But as the team at EAST proved this year—adding to their accolades, they were also able to reach 160 million degrees Celsius for 20 seconds—we’re moving in the right direction. Quickly.
Most expensive science experiment in history
While the Chinese team at EAST was celebrating its breakthrough, on the opposite side of the globe a specialized 28-axle flatbed truck was slowly making its way from Southern California to Houston, traveling only at night to avoid traffic, carrying a key part of what could be the closest step yet to sustainable, efficient fusion. The cargo was the first of seven pieces that, after it’s shipped to the under-construction ITER reactor in southern France and assembled there in its core, will make up a massive magnet called the central solenoid.
The largest magnet on Earth, ITER’s central solenoid will be as tall as a six-story building. It will weigh over a thousand tons (requiring a special reinforced road to be built just to bring the pieces to the facility), contain 160 miles of coiled niobium-tin superconductors and produce a magnetic force strong enough to lift an aircraft carrier six feet out of the water—a force 280,000 times stronger than the Earth’s own magnetic field, requiring a structure strong enough to withstand a force twice the liftoff thrust of the Space Shuttle.
Ten years in the making, the central solenoid is one of America’s largest contributions to ITER, the International Thermonuclear Experimental Reactor, a collaborative scientific effort between countries as wide-ranging in national interests as the United States, Russia, China, India, Japan, South Korea, the U.K. and the European Union. Although several of these countries are geopolitical rivals, they share a desperate need for a new source of reliable, unlimited, environmentally friendly energy that doesn’t rely on other countries to supply. The project is well beyond schedule and stupendously over budget. With an estimated construction cost of $45 to $65 billion, ITER is the most expensive science experiment in human history.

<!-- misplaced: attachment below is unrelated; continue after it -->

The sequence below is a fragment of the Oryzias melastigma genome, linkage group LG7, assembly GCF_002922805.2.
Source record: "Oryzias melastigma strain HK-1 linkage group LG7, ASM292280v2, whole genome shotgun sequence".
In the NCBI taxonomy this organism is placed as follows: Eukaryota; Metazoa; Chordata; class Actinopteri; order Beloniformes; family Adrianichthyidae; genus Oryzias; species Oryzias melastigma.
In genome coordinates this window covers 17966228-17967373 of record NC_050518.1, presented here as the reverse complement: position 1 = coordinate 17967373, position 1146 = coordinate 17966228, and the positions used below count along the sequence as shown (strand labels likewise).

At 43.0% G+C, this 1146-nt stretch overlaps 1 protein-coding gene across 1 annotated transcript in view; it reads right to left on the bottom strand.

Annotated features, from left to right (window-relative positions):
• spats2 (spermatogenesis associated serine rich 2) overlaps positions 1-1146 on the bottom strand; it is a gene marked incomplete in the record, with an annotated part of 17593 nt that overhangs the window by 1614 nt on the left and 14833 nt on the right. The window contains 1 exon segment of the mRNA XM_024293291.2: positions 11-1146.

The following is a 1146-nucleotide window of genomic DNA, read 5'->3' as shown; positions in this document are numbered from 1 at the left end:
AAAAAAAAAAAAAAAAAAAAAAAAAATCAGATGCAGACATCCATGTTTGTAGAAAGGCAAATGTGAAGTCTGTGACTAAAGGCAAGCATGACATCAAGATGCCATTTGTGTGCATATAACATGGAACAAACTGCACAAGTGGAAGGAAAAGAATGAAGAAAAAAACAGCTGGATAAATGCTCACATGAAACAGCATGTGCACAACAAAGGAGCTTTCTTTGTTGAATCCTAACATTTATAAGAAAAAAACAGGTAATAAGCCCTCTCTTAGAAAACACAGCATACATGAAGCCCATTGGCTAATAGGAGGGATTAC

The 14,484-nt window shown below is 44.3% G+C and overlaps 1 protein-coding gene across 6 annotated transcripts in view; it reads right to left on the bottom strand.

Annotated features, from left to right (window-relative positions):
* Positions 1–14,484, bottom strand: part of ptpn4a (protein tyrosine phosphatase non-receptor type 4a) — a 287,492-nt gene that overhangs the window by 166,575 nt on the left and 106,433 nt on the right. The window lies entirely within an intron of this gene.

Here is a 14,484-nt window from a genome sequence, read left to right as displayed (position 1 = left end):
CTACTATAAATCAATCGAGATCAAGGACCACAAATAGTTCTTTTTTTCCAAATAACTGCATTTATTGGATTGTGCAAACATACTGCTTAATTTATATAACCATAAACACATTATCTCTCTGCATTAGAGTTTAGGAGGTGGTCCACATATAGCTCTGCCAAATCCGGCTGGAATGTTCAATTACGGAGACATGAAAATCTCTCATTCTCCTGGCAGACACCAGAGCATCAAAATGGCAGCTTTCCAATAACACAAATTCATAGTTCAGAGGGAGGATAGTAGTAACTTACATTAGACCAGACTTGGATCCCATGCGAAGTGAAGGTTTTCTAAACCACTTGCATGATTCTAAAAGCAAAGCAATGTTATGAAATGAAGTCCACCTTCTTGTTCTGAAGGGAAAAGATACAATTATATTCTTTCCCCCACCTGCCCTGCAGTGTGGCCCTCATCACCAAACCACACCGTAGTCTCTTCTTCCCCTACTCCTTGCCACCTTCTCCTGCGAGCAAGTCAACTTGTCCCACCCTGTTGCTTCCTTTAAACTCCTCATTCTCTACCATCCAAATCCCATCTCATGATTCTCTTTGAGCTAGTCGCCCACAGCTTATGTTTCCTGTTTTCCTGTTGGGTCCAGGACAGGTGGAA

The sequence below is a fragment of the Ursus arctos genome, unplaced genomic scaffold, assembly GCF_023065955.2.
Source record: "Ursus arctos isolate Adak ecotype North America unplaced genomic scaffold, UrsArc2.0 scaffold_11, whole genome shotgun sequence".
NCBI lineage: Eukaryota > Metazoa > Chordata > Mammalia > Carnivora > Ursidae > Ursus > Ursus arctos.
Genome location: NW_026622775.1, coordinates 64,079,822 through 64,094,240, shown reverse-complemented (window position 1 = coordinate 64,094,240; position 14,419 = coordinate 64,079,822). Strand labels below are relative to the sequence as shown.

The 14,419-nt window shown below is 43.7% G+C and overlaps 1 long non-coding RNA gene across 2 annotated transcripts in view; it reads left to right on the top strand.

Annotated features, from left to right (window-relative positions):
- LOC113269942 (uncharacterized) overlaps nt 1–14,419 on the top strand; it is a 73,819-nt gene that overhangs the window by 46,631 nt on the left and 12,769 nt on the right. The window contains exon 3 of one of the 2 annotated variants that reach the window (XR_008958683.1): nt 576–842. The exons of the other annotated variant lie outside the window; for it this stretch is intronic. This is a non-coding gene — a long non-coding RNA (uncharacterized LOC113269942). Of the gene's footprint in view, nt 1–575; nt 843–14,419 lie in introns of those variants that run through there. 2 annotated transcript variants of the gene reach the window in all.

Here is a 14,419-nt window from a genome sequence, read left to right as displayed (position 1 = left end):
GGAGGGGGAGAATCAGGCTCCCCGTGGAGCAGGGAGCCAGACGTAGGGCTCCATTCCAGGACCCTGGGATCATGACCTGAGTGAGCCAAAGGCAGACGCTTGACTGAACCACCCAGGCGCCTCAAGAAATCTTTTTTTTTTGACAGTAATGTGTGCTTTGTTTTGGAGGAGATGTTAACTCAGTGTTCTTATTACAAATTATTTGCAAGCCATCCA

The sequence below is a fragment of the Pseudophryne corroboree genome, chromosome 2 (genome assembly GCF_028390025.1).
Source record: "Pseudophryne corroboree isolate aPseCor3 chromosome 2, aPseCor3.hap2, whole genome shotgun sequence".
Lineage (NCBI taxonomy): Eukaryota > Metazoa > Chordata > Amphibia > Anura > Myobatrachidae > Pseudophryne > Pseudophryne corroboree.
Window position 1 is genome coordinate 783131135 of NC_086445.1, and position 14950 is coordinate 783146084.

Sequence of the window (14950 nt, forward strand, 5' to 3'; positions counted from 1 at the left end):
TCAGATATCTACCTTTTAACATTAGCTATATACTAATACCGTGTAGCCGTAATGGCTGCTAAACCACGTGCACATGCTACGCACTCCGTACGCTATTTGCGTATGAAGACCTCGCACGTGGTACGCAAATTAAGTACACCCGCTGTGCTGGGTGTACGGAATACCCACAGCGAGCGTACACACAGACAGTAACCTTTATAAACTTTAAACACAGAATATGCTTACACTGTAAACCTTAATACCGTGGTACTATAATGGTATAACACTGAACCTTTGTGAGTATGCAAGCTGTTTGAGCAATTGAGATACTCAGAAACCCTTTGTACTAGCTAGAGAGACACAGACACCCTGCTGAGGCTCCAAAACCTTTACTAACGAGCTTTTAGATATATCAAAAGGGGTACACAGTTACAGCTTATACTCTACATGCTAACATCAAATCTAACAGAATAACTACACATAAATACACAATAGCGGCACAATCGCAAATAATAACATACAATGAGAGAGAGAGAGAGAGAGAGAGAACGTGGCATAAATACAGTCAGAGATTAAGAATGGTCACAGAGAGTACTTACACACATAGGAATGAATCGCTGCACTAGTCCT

“The ITER project is also the most complex scientific collaboration in history,” says Dr. Bernard Bigot, director-general of the ITER Organization. “Very challenging, first-of-a-kind components are being manufactured on three continents over a nearly 10-year period. Without this global participation, ITER would not have been possible; but as a combined effort, each team leverages its investment by what it learns from the others.”
Once complete, ITER will be the largest fusion reactor in the world by far, able to produce a much larger reaction than EAST (or any other fusion reactor on Earth up to now) with 10 times as much plasma, theoretically reaching higher temperatures for a longer period of time—perhaps even beyond the break-even point. ITER’s goal is to produce 500 megawatts from an investment of only 50 megawatts.
Although ITER is purely a research facility, with no ability to channel any energy produced into the electric grid, the goal is to test and perfect various aspects of reactor technology that can then be utilized by future functional fusion reactors in locations around the world. China’s record-breaking EAST effort is actually testing technology and methods to be used on a larger scale at ITER.
If all goes according to plan with the piecemeal shipment of the central solenoid, ITER is expected to reach operational status and generate its first plasma reaction by 2026.
Locked in heated battle
Although ITER represents the basket into which the world’s leading scientific powers have put their most expensive Fabergé eggs, several smaller efforts are also showing promise—with a much more accessible price tag.
Funded by Jeff Bezos, Canadian start-up General Fusion announced last summer it’s breaking ground on a fusion reactor at the UK Atomic Energy Authority’s site near Oxford. General Fusion’s approach is slightly different than ITER or EAST’s. Utilizing technology developed by U.S. and Russian militaries, its reactor will spin molten lithium and lead at high speed while pistons push it in from the outside, creating a sphere with a cavity in the center. Superheated hydrogen, contained by magnetic fields, will then be injected into the cavity to create the fusion reaction. This will then transmit heat through the molten metal to surrounding water, which will be converted to steam to drive turbines and create electricity.
“To re-create a piece of the Sun on Earth, as you can imagine, is very, very challenging,” says General Fusion CEO Christofer Mowry. General Fusion’s goal isn’t to generate a lot of clean electricity just yet, but to test different methods and show the world that the technology works at an accessible level.